Most politics or international relations graduates don't actually go into politics - although many do, as activists, fundraisers and researchers. Other popular industries include marketing and PR, management consultancy, youth and community work, the finance industry and academic research (you usually need a postgraduate degree to get into research). Politics is a very popular postgraduate subject, and so about one in six politics graduates go on to take another course to get a Masters after they finish their degrees.
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What do students think about this subject here?

Source: NSS

Here's how satisfied past students were – useful to refer to when you’re narrowing down your options. Our student score makes comparisons easier, showing whether satisfaction is high, medium or low compared to other unis.

What do student satisfaction scores tell you?

Overall student satisfaction 92%
Student score 83% MED
Able to access IT resources

91%

Staff made the subject interesting

95%

Library resources are satisfactory

87%

Feedback on work has been helpful

69%

Feedback on work has been prompt

71%

Staff are good at explaining things

95%

Received sufficient advice and support

87%

?

Who studies this subject?

Source: HESA

Start building a picture of who you could be studying with by taking a look at the profile of people that have studied this subject here in previous years.

UK / Non-UK
4% of students here are from outside the UK
Male / Female
58% of students are female
Full-time / Part-time
9% of students are part-time
Typical Ucas points
348 entry points typically achieved by students
2:1 or above
88% of students achieved a 2:1 or above
Drop-out rate
4% of students do not continue into the second year of their course
Icon ribbon

What are graduates doing after six months?

Source: DLHE

Here’s what students are up after they graduate from studying this subject here. We’ve analysed the employment rate and salary figures so you can see at a glance whether they’re high, typical or low compared to graduates in this subject from other universities. Remember the numbers are only measured only six months after graduation and can be affected by the economic climate - the outlook may be different when you leave uni. What do graduate employment figures really tell you?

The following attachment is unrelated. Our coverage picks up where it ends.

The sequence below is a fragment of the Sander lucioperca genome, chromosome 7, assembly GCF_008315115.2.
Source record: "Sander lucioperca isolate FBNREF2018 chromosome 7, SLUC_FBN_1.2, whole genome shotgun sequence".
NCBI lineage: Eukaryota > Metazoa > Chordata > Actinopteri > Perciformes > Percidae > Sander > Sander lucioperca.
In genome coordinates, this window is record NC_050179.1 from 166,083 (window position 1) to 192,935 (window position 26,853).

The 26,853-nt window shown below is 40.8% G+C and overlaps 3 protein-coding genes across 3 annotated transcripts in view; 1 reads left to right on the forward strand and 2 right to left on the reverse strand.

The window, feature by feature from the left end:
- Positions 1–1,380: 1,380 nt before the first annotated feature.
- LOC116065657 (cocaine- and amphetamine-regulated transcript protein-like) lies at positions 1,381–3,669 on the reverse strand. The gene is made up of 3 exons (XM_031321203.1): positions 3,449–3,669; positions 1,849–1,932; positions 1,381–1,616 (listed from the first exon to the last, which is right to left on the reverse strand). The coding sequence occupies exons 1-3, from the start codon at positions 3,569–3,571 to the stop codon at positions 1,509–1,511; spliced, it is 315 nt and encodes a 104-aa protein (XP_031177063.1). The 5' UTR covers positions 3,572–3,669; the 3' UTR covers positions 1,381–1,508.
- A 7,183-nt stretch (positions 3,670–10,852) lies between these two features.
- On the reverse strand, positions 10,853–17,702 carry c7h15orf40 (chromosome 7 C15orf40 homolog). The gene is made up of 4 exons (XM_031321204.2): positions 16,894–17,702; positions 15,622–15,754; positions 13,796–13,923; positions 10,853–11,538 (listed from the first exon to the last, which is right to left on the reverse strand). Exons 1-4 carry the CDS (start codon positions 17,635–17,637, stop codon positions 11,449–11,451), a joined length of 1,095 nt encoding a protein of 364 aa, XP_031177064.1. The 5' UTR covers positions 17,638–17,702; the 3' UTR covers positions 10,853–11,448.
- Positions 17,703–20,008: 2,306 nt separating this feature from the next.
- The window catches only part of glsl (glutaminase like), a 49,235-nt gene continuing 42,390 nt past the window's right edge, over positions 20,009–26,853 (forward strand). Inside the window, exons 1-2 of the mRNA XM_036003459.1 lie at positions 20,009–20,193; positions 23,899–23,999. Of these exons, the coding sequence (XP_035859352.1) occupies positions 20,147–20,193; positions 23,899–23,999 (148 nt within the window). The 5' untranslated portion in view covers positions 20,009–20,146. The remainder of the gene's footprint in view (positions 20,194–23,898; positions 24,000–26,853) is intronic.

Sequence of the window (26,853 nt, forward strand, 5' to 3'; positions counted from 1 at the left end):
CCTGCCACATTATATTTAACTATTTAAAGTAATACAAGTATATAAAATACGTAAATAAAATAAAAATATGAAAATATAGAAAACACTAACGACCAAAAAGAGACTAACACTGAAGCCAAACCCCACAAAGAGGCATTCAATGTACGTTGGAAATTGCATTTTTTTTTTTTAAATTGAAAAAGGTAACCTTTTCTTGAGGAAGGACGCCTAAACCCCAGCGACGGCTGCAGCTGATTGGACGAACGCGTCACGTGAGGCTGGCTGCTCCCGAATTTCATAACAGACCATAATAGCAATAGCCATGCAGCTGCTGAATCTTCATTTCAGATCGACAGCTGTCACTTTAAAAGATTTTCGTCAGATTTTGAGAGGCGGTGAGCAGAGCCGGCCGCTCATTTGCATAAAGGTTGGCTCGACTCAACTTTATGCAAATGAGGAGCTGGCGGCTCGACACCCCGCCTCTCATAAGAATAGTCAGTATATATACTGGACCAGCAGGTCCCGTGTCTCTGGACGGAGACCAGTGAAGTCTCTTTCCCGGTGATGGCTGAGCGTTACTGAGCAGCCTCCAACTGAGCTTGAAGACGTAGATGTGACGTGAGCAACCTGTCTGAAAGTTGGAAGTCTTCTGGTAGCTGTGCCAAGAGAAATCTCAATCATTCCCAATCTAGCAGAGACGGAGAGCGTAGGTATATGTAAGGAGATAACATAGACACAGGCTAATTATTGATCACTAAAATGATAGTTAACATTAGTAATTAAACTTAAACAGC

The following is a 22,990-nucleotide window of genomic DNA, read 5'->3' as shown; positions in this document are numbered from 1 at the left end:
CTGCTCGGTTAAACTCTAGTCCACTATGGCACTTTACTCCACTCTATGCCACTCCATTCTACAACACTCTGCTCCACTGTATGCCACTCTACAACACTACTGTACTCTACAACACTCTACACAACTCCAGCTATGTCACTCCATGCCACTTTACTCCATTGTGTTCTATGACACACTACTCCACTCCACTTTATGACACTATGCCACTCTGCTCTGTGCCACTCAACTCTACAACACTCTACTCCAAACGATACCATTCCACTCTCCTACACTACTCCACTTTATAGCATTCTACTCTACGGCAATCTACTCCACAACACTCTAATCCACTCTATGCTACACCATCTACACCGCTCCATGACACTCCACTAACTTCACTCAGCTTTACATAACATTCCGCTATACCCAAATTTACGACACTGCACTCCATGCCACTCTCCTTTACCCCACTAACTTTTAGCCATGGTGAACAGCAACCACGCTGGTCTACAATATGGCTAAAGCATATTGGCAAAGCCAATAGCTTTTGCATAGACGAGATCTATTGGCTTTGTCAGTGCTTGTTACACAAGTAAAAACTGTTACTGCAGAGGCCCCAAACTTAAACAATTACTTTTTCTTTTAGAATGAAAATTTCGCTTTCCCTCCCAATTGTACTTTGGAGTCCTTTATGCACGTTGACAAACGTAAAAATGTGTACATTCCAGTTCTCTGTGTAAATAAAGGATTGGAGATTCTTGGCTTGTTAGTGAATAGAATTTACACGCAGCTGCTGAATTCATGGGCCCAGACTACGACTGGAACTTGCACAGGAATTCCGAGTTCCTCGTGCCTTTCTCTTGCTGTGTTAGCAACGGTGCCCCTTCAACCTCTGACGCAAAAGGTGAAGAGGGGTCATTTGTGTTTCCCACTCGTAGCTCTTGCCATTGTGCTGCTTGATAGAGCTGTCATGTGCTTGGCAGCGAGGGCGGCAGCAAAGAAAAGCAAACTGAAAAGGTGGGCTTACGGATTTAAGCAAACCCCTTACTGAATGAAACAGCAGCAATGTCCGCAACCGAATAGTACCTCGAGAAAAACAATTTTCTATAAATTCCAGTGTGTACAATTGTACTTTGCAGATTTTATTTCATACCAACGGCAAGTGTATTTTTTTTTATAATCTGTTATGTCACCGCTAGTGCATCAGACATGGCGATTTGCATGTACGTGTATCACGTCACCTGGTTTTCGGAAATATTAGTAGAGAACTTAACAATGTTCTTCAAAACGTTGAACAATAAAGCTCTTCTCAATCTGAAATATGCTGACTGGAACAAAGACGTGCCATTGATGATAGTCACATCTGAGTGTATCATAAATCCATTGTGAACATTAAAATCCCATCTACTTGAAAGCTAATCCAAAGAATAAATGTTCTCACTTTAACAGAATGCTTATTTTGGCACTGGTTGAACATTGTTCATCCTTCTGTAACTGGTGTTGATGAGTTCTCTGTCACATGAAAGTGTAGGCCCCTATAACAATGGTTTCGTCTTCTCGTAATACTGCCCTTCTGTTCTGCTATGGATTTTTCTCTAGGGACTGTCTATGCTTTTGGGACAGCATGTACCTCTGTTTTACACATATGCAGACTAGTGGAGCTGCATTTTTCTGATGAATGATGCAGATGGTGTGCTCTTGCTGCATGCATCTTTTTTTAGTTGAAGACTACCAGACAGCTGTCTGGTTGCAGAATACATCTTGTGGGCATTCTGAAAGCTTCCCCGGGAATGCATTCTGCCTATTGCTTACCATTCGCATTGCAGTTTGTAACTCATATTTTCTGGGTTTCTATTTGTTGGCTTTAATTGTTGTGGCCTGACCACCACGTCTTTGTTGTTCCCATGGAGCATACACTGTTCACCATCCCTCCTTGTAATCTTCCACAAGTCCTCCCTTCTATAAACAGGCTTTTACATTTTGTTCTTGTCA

% employed or in further study 95% MED
Average graduate salary £20k HIGH
Graduates who are sales, marketing and related associate professionals

8%

Graduates who are business, research and administrative professionals

5%

Graduates who are other elementary services occupations

10%

Employment prospects for graduates of this subject

Sources: DLHE & HECSU
History is a very popular subject – in 2012, nearly 11,000 UK students graduated in a history-related course. Obviously, there aren't 11,000 jobs as historians available every year, but history is a good, flexible degree that allows graduates to go into a wide range of different jobs. Consequently, history graduates have an unemployment rate comparable to the national graduate average. Many – probably most – jobs for graduates don't ask for a particular degree to go into them and history graduates are well set to take advantage. That's why so many go into jobs in the finance industry, management and sales and marketing. Around one in five history graduates went into further study last year – only law saw more graduates continue on to study. History and teaching were the most popular further study subjects for history graduates, but law, journalism, politics and museum studies were also popular postgraduate courses.